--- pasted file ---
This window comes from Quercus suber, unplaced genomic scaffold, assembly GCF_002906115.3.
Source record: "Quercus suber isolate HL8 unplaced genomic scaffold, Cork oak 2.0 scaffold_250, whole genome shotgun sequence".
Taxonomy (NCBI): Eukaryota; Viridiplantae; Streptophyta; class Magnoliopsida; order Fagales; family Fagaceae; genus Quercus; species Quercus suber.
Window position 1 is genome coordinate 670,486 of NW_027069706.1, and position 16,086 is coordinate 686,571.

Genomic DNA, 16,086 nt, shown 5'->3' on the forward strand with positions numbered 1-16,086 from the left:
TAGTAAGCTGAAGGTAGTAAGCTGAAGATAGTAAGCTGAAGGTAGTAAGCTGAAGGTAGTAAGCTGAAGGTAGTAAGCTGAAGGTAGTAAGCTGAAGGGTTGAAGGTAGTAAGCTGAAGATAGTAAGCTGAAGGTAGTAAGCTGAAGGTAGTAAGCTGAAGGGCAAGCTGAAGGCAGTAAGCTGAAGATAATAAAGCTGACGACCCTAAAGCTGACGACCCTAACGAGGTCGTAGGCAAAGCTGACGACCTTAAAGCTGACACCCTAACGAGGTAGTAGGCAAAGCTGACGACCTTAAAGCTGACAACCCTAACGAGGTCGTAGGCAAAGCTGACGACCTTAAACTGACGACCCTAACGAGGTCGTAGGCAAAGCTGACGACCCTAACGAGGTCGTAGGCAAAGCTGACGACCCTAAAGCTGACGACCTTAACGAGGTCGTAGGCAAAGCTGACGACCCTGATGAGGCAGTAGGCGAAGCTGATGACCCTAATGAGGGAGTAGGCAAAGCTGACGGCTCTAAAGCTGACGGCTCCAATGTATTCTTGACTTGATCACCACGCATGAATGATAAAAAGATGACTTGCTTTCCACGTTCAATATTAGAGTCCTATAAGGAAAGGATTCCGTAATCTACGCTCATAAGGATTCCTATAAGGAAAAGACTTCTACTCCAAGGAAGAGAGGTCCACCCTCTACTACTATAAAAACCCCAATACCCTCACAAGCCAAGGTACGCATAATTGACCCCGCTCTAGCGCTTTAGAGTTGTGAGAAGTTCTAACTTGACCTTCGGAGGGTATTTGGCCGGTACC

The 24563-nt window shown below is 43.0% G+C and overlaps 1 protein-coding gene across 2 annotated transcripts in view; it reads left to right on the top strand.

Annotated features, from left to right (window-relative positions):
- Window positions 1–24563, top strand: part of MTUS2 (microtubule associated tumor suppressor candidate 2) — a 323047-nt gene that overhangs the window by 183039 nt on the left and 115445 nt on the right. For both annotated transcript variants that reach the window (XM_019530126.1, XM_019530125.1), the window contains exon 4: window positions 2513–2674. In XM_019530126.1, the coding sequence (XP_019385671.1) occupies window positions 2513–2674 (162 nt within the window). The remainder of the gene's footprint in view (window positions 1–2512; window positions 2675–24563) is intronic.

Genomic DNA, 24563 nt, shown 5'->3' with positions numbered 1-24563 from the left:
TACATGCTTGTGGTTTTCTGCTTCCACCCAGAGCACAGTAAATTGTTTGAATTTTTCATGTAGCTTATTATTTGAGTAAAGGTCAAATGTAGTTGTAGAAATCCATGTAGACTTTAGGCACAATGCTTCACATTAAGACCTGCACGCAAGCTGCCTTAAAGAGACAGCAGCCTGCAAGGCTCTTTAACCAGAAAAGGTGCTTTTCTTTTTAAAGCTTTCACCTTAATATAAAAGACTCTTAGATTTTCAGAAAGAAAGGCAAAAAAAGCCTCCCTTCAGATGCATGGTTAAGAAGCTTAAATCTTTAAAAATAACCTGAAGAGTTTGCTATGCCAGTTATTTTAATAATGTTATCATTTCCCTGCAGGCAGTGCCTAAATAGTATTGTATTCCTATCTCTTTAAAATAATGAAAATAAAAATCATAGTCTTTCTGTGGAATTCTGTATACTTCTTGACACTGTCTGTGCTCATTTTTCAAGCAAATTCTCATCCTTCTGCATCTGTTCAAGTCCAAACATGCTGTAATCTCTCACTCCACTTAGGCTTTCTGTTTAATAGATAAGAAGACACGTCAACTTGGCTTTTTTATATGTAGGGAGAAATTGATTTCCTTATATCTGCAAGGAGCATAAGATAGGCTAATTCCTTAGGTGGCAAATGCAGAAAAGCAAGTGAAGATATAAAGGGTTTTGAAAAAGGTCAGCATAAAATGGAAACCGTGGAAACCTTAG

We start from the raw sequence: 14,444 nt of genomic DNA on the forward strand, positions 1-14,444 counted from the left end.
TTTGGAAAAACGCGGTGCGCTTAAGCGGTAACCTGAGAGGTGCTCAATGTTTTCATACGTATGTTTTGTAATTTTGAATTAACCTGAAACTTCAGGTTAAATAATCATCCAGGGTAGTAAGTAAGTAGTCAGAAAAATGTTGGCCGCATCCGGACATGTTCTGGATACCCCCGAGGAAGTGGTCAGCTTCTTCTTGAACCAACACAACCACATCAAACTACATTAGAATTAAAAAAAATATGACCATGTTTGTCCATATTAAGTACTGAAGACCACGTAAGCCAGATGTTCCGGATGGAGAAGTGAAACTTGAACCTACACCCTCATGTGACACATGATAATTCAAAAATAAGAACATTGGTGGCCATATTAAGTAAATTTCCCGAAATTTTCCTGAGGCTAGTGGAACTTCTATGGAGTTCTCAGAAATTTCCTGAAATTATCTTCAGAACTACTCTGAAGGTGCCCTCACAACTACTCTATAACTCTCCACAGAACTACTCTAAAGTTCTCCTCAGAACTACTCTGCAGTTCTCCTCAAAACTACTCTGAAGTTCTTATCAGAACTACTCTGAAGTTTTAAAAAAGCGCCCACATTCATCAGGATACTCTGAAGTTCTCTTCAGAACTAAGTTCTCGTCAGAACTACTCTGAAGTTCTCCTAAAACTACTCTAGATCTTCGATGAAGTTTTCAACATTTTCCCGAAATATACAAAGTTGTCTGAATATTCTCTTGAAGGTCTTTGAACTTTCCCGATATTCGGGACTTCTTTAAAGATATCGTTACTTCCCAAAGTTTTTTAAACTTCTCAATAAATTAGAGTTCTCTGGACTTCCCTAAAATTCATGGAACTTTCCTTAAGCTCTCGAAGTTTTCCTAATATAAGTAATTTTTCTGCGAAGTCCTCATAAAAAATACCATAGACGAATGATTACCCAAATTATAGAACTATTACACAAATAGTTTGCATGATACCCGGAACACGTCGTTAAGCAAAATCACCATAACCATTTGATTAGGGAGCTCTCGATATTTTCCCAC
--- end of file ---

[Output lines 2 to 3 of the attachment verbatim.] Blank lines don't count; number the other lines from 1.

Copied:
Source record: "Quercus suber isolate HL8 unplaced genomic scaffold, Cork oak 2.0 scaffold_250, whole genome shotgun sequence".
Taxonomy (NCBI): Eukaryota; Viridiplantae; Streptophyta; class Magnoliopsida; order Fagales; family Fagaceae; genus Quercus; species Quercus suber.